JC’s Confessions #22

In the first few seasons of The Late Show, Stephen Colbert did a recurring skit, now a best-selling book, called Midnight Confessions, in which he “confesses” to his audience with the disclaimer that he isn’t sure these things are really sins but that he does “feel bad about them.” While Stephen and his writers are famously funny, I am not, so my JC’s Confessions will be somewhat more serious reflections, but they will be things that I feel bad about. Stephen’s audience always forgives him at the end of the segment; I’m not expecting that – and these aren’t really sins – but comments are always welcome.

JC

I have never seen any of The Godfather movies and hope I never do.

I have seen (more) clips (than I care to) enough to know that it is way, way, way beyond my level of tolerance for violence.

As an Italian-American on my mother’s side, I shudder at the stereotyping of being part of the Mafia when that is such a small segment of the Italian-American experience, certainly totally divorced from my family’s life in rural New England.

Because this is the fiftieth anniversary of the first film in the trilogy, there have been pieces in the media galore about the significance of the films, the references that have become part of modern parlance, and, surprisingly, a lot of people claiming that they understood what it was to become an adult because of The Godfather.

I think I managed that last part on my own without the movie, thank you very much.

I know that love and commitment to family are eminently possible without violence and that threatening or injuring or killing someone is not the way to solve problems.

In the movie You’ve Got Mail, Tom Hanks’s character, in trying to coach Meg Ryan’s character about business, quotes lessons from The Godfather frequently, including “It’s not personal – it’s business.”

And maybe that is the root of the problem for me – and perhaps the reason I would not make it in the business world. To me, everything is personal. If I’m going to watch a movie, it will affect me personally and violence, especially fictionalized violence, is not something I want to let rattle around in my mind.

So, perhaps, I have broken my own JC’s Confessions rule in that I don’t actually feel bad about not having seen The Godfather. Let’s just consider it my own tiny, countercultural protest.

(Cue dramatic music)

Review: Encanto

When we went to the UK to visit our family for the holidays, four-year-old granddaughter ABC watched the Disney film Encanto frequently. I was impressed with it but hadn’t realized how popular it had become until after we returned to the US and it seems that I run into commentary on it several times a week, including news that the soundtrack and individual songs from Encanto have been appearing in high positions in the Billboard charts.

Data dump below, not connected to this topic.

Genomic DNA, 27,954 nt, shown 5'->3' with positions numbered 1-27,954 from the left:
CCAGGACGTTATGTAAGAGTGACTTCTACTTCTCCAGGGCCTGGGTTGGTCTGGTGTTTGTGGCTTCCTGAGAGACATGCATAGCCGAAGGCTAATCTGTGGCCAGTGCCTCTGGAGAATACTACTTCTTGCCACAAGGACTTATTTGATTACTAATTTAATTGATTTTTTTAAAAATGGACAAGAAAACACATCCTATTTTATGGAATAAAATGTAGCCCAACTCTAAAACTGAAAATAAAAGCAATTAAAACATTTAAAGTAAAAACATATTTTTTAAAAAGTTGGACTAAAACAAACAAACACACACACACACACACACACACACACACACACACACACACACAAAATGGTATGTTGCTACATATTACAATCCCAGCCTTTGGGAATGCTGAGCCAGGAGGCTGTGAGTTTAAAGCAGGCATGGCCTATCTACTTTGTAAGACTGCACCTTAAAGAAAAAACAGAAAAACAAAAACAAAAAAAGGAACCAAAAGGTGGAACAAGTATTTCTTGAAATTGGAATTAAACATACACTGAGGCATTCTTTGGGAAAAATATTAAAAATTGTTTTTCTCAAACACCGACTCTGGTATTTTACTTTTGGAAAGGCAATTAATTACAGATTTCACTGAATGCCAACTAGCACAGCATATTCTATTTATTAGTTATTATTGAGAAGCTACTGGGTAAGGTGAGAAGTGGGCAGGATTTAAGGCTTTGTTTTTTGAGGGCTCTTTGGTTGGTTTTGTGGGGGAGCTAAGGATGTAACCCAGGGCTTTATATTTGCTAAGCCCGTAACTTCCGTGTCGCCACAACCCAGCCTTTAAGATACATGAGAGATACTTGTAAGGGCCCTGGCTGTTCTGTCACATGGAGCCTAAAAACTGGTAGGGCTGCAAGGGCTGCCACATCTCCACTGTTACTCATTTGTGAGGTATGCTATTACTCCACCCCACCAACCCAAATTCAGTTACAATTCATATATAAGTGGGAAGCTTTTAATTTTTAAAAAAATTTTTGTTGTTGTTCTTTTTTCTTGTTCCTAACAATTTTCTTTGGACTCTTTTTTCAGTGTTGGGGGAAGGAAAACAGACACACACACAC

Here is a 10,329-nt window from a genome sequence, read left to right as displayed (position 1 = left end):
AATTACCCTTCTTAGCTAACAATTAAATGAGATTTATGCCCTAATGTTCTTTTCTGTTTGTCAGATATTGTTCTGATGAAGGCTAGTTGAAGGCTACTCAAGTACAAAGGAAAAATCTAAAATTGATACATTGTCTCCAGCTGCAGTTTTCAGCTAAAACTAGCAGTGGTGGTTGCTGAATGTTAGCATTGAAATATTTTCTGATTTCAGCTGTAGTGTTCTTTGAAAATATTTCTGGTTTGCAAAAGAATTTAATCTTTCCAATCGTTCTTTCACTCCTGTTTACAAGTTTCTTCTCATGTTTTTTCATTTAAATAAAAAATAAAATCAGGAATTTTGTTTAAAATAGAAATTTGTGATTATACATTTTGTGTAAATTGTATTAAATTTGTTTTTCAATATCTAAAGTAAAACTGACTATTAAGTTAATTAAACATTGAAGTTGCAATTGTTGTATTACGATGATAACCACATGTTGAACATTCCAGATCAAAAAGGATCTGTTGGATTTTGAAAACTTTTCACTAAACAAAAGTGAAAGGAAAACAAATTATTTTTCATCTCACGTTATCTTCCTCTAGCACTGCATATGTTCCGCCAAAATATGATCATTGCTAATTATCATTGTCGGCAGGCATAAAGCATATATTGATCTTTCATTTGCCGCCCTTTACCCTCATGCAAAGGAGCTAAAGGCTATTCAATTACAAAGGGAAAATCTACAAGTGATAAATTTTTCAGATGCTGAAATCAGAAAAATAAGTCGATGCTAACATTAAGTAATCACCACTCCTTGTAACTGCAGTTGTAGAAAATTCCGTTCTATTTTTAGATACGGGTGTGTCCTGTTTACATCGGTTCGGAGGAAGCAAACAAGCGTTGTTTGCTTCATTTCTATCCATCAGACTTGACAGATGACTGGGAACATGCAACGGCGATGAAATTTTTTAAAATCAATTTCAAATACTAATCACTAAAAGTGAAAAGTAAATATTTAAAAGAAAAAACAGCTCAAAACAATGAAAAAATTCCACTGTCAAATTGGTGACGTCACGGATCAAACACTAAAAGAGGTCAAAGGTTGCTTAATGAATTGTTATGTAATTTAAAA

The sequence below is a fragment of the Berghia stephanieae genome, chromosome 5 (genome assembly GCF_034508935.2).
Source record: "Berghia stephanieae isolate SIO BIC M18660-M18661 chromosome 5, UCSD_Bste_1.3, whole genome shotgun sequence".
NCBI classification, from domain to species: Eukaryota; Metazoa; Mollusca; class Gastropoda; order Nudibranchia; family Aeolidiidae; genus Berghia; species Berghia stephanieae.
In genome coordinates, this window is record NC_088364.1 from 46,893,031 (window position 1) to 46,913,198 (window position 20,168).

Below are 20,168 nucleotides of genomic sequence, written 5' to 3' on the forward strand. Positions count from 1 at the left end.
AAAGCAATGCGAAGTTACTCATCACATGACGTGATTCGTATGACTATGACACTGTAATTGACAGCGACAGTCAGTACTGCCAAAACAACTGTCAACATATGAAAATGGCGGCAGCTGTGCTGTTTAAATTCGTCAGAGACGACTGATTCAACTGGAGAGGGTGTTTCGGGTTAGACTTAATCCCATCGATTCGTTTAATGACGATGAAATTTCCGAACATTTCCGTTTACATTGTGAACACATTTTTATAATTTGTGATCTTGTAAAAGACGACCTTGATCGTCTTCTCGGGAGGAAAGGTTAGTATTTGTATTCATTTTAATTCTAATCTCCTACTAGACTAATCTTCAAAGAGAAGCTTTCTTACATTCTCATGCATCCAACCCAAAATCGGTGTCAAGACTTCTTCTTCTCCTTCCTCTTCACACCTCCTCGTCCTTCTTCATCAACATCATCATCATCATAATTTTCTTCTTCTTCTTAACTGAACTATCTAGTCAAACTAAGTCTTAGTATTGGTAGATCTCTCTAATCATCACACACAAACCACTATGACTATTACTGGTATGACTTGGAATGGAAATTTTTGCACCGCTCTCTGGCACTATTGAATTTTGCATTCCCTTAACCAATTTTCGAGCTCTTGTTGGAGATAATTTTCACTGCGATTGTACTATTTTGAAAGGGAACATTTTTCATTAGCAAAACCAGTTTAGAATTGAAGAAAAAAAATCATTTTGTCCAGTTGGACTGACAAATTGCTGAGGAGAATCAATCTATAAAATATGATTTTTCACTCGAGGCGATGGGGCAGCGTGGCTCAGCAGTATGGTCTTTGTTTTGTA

For the few of you who may not know, Encanto tells the story of the Madrigal family from Columbia who use their magical gifts to help their community. Granddaughter Mirabel appears not to have been given a magical gift but her strong love for her family and their home powers the story.

Much of the commentary that I’ve seen concentrates on how important it is to have this portrayal of a Latinx family and story, along with inclusion of Spanish in the dialogue and songs. I agree with this point but want to note some other ways that this film feels inclusive to me. As someone whose family is racially diverse, I appreciate that the Madrigals have Indigenous and Black roots, as well as (presumably) European. As someone who wore glasses from a young age, I love that Mirabel wears glasses. I could get all metaphorical about clarity of vision, but I won’t. It’s just nice to see a positive portrayal of a girl who wears glasses in an animated movie.

The biggest point of inclusivity for me is the complexities of the family relationship. The most popular song in the soundtrack, the ensemble piece “We Don’t Talk about Bruno”, reminds me that my own family had an uncle that was seldom mentioned for mysterious reasons. We see Mirabel and her non-magical father struggle with finding their place within the family, which is a familiar issue in many families, for example, when a very sports-oriented family has a member who would rather be singing in the chorus than out on the field with a ball.

We also see the double-edged sword of trying to live up to family expectations. While it’s admirable that members of the family want to use their gifts to serve the family and the community, it’s all too easy to see each only for that one gift and not for the complex being that they are. This leads to feeling that it is only that gift that makes you valuable or loved. The clearest expression of this is “Surface Pressure”, the song that Mirabel’s sister Luisa sings. Luisa’s gift is that she is very strong, so she is much in demand at home and in the village. The song shows how difficult it is to deal with the pressure of those demands and her own worries and insecurities. She sings, “Under the surface/I’m pretty sure I’m worthless if I can’t be of service.” Ouch. How often in our families do we pigeonhole someone in a specific role, overlooking other attributes and gifts they bring? How often do we take for granted the work that someone does or make it seem that they are only valuable in what they can do, not in who they are as a person?